The rain forest was surreal, a picture post card of dense greenery punctuated with exotic wild orchids and neon orange and blue birds of paradise. Tired but happy after hike, I was pleased we hadn’t tackled the 566-step climb to the peak of Piton Flore. (TravelgramTip: The footing is tricky on damp rocks and moss (it’s a rain forest, after all), so tread carefully and carry a walking stick for balance.)

Recuperation came quickly over a round of mango daiquiris (TravelgramTip – not to be missed!) at Anse Chastanet and a fresh fish feast. After lunch we plunged into the ocean for snorkeling just off shore where a magical undersea world appeared instantly. Oddly, I was consumed with guilt as I tried to identify a few of the 175 species familiar to St. Lucians. Had I just eaten one of their brothers for lunch?

One of my favorite experiences was a trip to Fond Latisab Creole Park in Babonneau where the ancient Amerindians did one better than Mother Nature. Cocoa was not only consumed but made into shampoo. Nutmeg cane flavored tea and porridge. Rags were soaked in a brew of alcohol and coconut oil and tied around the head as headache remedies. Creole music played by a chak chak band on a barrel drum and bamboo sticks served not only to entertain but to ease the arduous task of slicing logs with an unwieldy two-man saw. (TravelgramTip – great for kids  of all ages.)

On the Posh Side

St. Lucia is rife with luxury resorts that are tucked into hills and rise from the beaches. At Anse Chastanet, an open-wall suite dubbed The Royal Palm was named the “Best Room in the World” by Conde Naste Traveler. Other honors include Jade Mountain, a new resort-within-the-resort takes “luxury” to a new pinnacle. (http://www.ansechastanet.com/news.html)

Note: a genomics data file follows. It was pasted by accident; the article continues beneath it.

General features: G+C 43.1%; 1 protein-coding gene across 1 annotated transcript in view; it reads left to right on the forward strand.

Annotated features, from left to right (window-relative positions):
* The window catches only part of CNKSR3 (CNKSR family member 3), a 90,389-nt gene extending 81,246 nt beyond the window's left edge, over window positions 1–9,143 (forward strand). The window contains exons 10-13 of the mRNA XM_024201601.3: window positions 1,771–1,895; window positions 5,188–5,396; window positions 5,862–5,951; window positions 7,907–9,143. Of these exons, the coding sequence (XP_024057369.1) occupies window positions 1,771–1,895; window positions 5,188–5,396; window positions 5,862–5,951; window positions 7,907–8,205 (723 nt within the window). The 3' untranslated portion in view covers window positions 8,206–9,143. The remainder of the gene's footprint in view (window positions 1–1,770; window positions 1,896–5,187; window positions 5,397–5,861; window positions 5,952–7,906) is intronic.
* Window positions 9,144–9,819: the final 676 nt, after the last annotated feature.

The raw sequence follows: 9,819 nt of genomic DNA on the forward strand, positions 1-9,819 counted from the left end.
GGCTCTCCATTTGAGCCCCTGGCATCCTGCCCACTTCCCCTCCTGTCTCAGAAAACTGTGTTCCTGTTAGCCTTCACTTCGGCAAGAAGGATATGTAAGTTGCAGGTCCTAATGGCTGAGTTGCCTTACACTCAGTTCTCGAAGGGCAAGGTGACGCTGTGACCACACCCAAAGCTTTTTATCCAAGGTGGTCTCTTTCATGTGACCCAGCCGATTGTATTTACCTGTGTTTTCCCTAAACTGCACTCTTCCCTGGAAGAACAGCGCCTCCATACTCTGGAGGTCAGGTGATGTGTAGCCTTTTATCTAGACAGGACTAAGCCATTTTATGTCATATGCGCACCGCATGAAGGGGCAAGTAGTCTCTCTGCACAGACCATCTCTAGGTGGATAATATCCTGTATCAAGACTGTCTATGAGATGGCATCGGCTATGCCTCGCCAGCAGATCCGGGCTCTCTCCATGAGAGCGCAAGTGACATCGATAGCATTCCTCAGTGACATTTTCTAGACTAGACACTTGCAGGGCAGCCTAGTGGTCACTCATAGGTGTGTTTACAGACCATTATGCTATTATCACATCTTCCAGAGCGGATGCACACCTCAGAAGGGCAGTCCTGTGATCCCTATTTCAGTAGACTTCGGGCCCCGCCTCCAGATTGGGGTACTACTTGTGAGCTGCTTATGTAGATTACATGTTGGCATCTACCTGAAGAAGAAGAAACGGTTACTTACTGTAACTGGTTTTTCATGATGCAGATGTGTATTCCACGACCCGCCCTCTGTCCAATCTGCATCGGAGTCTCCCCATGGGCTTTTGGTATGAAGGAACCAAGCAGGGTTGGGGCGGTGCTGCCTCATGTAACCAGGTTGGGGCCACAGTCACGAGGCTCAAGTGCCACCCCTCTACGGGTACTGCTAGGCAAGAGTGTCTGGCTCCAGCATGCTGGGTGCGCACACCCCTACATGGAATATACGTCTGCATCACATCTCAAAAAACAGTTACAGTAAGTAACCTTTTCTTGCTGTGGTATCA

Ladera, dubbed Conde Nast Traveler’s “Best Hotel in the Caribbean,” and “Best Hotel in the World” features infinity pools with wide swings that seem to float out over the edge of the cliff in the open-wall suites. (http://www.ladera.com/).  Le Sport at The Body Holiday provides multiple sporting options and an opulent hilltop spa. At Marigot Bay, guest often arrive by water and tie up at he sail-in dock.

By moonlight, St. Lucia glows. Weekly events like the wild and crazy Friday night street festival, the Jump Up. Friday evening fish fries at Anse La Raye draw residents and tourists alike for a gastronomical extravaganza. Rhythmic Caribbean music is an integral part of both. On Saturdays, the capital city of Castries comes alive with the weekly market where island craftsmen and artists sell their wares along with local spices and a panorama of fresh fruits and vegetables.

Looking Back

I can’t help but wonder “what might have been” if Phil and I had honeymooned in St. Lucia’s paradise instead of Chicago’s snow and ice. Would our memories be any more special? Probably not. But each night since my return, my mind’s eye replays the images of the verdant Pitons, water bluer than an aquamarine stone and visions of Superman scooping me up for a return trip. In my dreams, he resembles Phil.

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Responses

  1. WISHING YOU WERE ALL HERE!……….

  2. The first time I traveled to St Lucia, I knew that I had landed in paradise. With lush mountains, fresh fruit everywhere and secluded coves, St Lucia is picture perfect Caribbean. Ladera Resort is then the Caribbean resort.

    • Me too, George. Curious how you found my site. Thanks for the comment.